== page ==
The good type of stress

Did you know that there’s more than just one type of stress? Learn how to adapt to every situation and use positive stress to your advantage.

Hot air balloon over grass
Photo by Austin Neill on Unsplash

Very often in our lives, we hear people say “I’m so stressed right now.” You might even be no stranger to saying this phrase yourself! We often associate stress with a negative, harmful emotion that hinders us from progress.

However, psychologists have done research on stress, and found out that stress can benefit us. It’s how we choose to think about stress, use stress to our advantage, and respond to it, that affects us. Stress can change our behaviours – for better or for worse. If we felt no stress, we wouldn’t even think to act in ways that can change us.

The two very different types of stress that we experience are eustress and distress. Eustress is a positive kind of stress, while distress is a negative kind. However, the ways that both these stresses affect us is very much in our control.

So, what is eustress exactly?

Eustress is a term coined by endocrinologist Hans Selye. It literally means “good stress”, and refers to the positive response to stress that is healthy and gives you a feeling of fulfillment. Have you ever felt stressed during an important event, but took it as a positive challenge and used that energy to motivate yourself to perform? That’s eustress.

Distress, on the other hand, is the more commonly referred to type of ‘stress’. It typically has negative implications. Distress is the type of stress that is persistent and doesn’t go away through coping or adaptation, often causing feelings of negativity and draining us emotionally.

How can we use stress to our advantage?

Now that we know the differences between these two kinds of stress, look at the ways that distress or eustress can appear in our lives:


  • Improves performance
  • Short-term, comes and goes
  • Motivates us, providing us with focus and energy
  • Occurs when we believe something is in our capabilities to handle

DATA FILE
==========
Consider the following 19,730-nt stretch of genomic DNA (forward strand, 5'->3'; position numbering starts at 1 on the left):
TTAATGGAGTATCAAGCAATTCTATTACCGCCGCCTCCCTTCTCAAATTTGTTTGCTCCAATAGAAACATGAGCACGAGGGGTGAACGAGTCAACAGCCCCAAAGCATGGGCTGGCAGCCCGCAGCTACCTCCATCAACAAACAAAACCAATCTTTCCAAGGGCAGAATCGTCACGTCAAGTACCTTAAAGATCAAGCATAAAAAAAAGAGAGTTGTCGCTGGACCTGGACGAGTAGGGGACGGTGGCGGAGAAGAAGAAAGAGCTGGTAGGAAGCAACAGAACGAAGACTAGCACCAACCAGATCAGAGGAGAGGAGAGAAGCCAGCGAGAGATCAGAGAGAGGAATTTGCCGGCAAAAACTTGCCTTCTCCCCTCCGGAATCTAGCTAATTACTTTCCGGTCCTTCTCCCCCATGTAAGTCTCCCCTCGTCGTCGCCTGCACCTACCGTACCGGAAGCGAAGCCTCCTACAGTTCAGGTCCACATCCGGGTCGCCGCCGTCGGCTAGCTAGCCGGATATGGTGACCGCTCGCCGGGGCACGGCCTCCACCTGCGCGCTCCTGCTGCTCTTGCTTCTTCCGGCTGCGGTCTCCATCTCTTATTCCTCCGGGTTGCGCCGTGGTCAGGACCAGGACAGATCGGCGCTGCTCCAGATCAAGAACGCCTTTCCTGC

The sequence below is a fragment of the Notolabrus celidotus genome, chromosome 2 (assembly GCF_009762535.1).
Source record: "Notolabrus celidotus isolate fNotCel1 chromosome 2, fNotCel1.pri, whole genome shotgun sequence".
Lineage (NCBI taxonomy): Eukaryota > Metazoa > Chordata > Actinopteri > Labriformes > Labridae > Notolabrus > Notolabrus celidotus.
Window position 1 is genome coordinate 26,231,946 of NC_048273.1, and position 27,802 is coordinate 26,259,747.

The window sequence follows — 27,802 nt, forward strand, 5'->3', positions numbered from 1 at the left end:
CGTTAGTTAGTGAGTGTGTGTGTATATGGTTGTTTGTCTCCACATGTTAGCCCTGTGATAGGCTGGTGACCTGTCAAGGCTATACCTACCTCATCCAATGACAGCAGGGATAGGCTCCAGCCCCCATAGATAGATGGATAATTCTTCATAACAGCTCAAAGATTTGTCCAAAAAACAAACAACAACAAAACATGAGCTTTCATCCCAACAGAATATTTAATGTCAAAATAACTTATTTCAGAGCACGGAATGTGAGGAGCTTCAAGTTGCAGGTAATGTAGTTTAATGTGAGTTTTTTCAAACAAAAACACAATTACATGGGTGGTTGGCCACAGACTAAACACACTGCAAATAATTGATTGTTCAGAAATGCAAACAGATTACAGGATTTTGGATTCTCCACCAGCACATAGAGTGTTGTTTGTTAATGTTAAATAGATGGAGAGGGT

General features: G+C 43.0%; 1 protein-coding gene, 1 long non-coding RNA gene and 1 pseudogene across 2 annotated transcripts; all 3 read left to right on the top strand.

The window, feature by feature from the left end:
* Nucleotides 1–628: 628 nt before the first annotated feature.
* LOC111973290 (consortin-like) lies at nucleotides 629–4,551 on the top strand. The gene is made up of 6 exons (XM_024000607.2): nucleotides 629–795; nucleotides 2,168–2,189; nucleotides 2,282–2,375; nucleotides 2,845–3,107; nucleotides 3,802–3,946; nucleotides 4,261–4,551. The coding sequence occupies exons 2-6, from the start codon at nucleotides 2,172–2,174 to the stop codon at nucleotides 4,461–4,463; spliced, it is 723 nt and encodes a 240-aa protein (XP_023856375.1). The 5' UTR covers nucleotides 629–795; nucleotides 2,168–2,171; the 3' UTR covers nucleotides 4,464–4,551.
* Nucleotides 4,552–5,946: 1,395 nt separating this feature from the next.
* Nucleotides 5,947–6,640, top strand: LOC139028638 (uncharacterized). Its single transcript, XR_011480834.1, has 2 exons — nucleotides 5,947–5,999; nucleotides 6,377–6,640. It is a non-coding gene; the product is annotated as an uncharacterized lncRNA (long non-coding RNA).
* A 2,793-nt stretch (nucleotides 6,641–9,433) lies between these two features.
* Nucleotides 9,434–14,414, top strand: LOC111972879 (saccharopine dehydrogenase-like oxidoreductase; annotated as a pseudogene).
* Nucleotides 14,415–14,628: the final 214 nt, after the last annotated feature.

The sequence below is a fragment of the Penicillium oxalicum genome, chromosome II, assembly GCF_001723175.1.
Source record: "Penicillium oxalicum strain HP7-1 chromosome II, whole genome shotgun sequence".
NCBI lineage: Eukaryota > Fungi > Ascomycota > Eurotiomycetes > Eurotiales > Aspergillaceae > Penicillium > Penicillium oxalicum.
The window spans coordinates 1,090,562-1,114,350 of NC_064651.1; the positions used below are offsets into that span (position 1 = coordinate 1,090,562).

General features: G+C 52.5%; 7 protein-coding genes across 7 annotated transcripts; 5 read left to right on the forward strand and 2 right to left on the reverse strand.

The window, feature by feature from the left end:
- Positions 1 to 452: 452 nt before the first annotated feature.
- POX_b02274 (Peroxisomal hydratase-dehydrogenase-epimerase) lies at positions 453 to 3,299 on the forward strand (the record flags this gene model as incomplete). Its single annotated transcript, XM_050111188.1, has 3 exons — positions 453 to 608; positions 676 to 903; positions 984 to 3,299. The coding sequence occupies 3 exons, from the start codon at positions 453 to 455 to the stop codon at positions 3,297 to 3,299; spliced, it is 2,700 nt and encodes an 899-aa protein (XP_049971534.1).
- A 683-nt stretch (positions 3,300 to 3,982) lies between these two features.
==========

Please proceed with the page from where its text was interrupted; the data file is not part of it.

• Demotivates and reduces our energy levels
  • Causes feelings of anxiety, concern and worry
  • Feels unpleasant, decreases performance levels
  • Lasts for a long period of time
Infographic explaining optimum level of stress
Our emotions change when stress levels change

Maintaining a healthy tension

How do you typically respond to stressful events in your life? Do you let yourself stay distressed and feel demotivated? Or do you take this stressful energy as a positive challenge to overcome?

Stephen Covey’s 90/10 principle postulates that we have no control over 10% of what happens to us in life, but we can control the rest of the 90% by how we react to situations in our life.

10% of life is made up of what happens to you.

90% of life is decided by how you react to it.

Stephen Covey, author of The 7 Habits of Highly Effective People

In other words, we have control over 90% of the situations in our life. How we react to the changes and stresses in our lives reflect greatly on our mental state. We might have been taught from a young age that all stress is harmful and negative. Instead, if we learn to change our mindset and view things from the perspective of a positive challenge, then we can be motivated by stress and perform much better.

Change is constant and every stressful moment in our daily lives is an opportunity to practice a new way of responding. How might you change the way you think about challenges and stress to turn it into positive energy? If change and stress is inevitable, why not use its power to our advantage, rather than let it cause pain and worsen our mental health?

It’s all up to our perspective on things.

Enjoyed this post? Leave a comment below if you’ve experienced a time in your life when you benefited from stress!

BlankSlate Counselling is here to help anyone experiencing mental health issues. We believe that with care and trusted support, we can build a thriving population that supports mental health in Singapore.

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